[00:26:02] And tie it into my product or a value prop, or be convincing enough that someone thinks that it's tied. So like I was doing research on someone and they wrote an article about how they did data science around beers or something. And one line in the article was I don't like hoppy beers. And so I said, I know you don't like hoppy beers, something else that other data science leaders don't like is.
[00:26:29] When their teams can't get models into production quickly. So those two things have really no connection besides not liking something. But you tie that in, right? Yeah. I'm trying to, I think of what I look for a specific, I prefer non-work-related stuff sometimes because I have had some random outreach there's um, some company in Canada.
[00:26:59] I forgot what they're called, but I reached out to the sky. He had, I think he had posted, I love Twitter, also, same concept though, do not go through everyone's tweets, go through their media on Twitter. And he had posted about his bird and then he had posts about his cat and posted other things and I did something creative and then it was like, Hey, I hope your bird and your cat or.
[00:27:22] Like doing well. And he thought that was very creative, but also you have to like play it off really well. Cause I come off as really creepy, uh, So I just like, or if you don't tie it in properly enough, it's basically pointless. Yeah. I mean, it's, it doesn't seem authentic if you're just like, Oh, I found something.
[00:27:42] I'm going to say that. And then I'm gonna transition to talking about products and features and all the other crap that they're used to hearing. Yeah. Like just find a way to tie in something you found to your. Product like value prop. So it could be, for example, domino focus on collaboration. If I see someone who is something about baseball, and you can scale this, right?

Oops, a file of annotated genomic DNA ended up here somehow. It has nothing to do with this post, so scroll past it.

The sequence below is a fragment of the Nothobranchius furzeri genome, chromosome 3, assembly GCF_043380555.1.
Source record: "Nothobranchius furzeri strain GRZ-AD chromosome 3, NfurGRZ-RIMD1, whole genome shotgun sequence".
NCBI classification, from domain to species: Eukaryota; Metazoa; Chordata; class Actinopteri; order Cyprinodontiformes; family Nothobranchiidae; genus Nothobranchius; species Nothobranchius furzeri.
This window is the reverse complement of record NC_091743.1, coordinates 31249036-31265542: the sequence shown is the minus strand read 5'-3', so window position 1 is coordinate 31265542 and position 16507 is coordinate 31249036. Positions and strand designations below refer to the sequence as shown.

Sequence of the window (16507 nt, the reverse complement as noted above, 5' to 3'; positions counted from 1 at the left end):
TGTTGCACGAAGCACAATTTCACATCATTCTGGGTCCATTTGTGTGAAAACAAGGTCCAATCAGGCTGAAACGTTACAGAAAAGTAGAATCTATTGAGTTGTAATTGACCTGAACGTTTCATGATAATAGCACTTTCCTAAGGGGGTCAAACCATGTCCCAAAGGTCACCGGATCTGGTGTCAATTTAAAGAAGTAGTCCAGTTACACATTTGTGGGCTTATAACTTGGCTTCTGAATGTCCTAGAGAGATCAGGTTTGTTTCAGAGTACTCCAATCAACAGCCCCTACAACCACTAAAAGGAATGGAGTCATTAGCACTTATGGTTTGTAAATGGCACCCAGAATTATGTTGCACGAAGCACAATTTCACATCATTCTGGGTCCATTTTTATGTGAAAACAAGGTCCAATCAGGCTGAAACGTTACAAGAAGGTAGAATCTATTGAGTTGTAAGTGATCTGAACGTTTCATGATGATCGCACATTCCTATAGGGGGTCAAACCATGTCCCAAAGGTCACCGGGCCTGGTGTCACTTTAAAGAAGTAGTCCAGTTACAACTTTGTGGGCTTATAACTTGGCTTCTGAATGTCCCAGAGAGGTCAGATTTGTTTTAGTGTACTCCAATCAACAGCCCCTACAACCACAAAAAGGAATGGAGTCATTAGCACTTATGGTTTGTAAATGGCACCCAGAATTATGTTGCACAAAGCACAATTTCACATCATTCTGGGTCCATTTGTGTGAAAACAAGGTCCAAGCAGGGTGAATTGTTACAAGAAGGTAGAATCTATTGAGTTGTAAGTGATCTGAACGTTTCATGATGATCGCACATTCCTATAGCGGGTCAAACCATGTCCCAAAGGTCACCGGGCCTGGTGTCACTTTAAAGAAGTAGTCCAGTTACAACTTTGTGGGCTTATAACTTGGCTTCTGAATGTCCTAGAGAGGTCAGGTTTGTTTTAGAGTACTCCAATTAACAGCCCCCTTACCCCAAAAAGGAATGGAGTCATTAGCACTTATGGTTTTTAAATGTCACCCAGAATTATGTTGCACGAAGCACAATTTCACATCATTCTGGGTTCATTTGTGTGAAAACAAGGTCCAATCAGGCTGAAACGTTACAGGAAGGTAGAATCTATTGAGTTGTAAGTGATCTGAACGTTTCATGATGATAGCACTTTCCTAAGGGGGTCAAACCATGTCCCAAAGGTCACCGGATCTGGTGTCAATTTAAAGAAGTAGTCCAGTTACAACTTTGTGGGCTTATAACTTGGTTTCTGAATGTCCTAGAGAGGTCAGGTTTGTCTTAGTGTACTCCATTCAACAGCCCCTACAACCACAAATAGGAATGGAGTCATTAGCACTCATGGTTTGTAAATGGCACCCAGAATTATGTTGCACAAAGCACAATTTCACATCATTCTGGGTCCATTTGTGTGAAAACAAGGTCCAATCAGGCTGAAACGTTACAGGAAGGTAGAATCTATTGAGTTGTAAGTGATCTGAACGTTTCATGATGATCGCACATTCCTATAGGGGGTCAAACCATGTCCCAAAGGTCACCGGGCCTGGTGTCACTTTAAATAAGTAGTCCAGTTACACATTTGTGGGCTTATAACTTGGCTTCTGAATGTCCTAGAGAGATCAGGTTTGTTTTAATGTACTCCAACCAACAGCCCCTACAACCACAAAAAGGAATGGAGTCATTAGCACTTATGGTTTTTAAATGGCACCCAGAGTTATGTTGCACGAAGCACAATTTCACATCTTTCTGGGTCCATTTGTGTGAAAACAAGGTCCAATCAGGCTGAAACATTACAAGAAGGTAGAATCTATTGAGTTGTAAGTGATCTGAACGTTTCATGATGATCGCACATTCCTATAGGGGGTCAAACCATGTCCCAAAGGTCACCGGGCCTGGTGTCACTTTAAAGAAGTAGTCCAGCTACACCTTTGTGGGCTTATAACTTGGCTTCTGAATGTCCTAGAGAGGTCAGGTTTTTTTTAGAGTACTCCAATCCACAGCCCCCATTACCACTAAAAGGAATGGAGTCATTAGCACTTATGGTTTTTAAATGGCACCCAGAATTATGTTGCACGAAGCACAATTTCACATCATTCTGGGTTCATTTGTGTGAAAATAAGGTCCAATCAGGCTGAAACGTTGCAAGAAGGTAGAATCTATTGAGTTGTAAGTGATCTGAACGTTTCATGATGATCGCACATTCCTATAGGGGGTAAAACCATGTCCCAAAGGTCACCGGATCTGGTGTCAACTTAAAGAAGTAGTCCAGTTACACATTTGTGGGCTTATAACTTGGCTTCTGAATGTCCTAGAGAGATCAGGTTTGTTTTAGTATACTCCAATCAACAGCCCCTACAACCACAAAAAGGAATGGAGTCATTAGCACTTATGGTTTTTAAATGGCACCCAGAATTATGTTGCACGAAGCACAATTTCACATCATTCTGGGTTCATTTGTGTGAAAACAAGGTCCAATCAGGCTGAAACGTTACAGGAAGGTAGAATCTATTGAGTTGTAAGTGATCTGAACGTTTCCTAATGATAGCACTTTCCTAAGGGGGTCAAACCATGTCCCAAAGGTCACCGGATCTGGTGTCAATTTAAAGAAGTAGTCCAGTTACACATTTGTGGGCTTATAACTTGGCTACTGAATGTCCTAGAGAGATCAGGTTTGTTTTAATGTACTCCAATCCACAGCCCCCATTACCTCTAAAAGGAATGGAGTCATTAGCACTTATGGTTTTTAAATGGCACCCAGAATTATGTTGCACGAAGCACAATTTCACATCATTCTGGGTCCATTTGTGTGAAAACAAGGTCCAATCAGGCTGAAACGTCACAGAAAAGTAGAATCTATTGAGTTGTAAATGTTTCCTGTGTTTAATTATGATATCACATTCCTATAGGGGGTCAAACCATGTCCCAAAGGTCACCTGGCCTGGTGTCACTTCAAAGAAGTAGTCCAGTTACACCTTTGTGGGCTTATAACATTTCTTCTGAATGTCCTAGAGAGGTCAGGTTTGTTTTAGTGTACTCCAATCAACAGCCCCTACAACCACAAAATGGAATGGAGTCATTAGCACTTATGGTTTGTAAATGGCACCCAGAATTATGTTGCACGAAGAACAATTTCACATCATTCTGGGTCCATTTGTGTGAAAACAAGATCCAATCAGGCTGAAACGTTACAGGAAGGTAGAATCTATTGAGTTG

[00:28:07] If I see someone talking about baseball, I'm like, Hey, I noticed that you shared something on Twitter about this team. Something that's really important in baseball is teams work together just like how data science teams need to collaborate. But I've been talking to the other data science leaders, and they're having frustrations around their teams collaborating in this, that the other right.
[00:28:25] So find one thing that you can just creatively tie into your product and how your product helps and be convincing about it. And people will follow. All right. So when, when is the best time to do that, this sort of research or come up with these creative ideas? Because I could see it being very easily for people to just get really stuck in that rabbit hole or not being efficient with their time where they could be doing other, other, you know, more revenue generating activities.
[00:28:54] And, and, and so when's the appropriate time. How much time to do this? What do you have, like a schedule for this, or kind of a process that you see works best for you and your team? So there's two ways where I look at it. Um, well, one way I like to look at things is time blocking. So even though you have your cadences, you break out what activities are you are doing at certain times.
[00:29:16] So if you have 50 people on a call step, you're doing an hour of calls. You're doing an hour of research, you're doing an hour video. And I think people are more productive when they continue to do the same activity over and over and over. Just that repetition. Another thing you can do, which my team does is.